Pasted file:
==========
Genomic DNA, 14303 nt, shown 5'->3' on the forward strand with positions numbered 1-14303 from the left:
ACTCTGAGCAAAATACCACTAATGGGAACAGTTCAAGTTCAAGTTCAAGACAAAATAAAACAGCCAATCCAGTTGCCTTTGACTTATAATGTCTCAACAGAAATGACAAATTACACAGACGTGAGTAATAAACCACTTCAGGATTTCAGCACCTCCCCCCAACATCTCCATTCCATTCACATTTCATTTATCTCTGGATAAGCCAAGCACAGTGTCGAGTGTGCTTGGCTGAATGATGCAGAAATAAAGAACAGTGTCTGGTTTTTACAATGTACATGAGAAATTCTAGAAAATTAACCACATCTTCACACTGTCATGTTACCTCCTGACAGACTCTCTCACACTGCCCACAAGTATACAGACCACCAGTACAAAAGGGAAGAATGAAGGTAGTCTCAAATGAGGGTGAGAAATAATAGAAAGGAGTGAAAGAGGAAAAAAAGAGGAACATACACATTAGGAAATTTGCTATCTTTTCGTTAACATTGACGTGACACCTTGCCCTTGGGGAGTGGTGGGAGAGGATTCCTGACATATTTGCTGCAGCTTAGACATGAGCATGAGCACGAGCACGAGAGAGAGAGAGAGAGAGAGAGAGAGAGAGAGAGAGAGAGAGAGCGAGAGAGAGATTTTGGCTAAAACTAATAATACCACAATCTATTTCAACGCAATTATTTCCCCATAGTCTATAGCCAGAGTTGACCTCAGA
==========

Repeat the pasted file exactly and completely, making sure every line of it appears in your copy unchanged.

Genomic DNA, 14303 nt, shown 5'->3' on the forward strand with positions numbered 1-14303 from the left:
ACTCTGAGCAAAATACCACTAATGGGAACAGTTCAAGTTCAAGTTCAAGACAAAATAAAACAGCCAATCCAGTTGCCTTTGACTTATAATGTCTCAACAGAAATGACAAATTACACAGACGTGAGTAATAAACCACTTCAGGATTTCAGCACCTCCCCCCAACATCTCCATTCCATTCACATTTCATTTATCTCTGGATAAGCCAAGCACAGTGTCGAGTGTGCTTGGCTGAATGATGCAGAAATAAAGAACAGTGTCTGGTTTTTACAATGTACATGAGAAATTCTAGAAAATTAACCACATCTTCACACTGTCATGTTACCTCCTGACAGACTCTCTCACACTGCCCACAAGTATACAGACCACCAGTACAAAAGGGAAGAATGAAGGTAGTCTCAAATGAGGGTGAGAAATAATAGAAAGGAGTGAAAGAGGAAAAAAAGAGGAACATACACATTAGGAAATTTGCTATCTTTTCGTTAACATTGACGTGACACCTTGCCCTTGGGGAGTGGTGGGAGAGGATTCCTGACATATTTGCTGCAGCTTAGACATGAGCATGAGCACGAGCACGAGAGAGAGAGAGAGAGAGAGAGAGAGAGAGAGAGAGAGAGAGAGCGAGAGAGAGATTTTGGCTAAAACTAATAATACCACAATCTATTTCAACGCAATTATTTCCCCATAGTCTATAGCCAGAGTTGACCTCAGA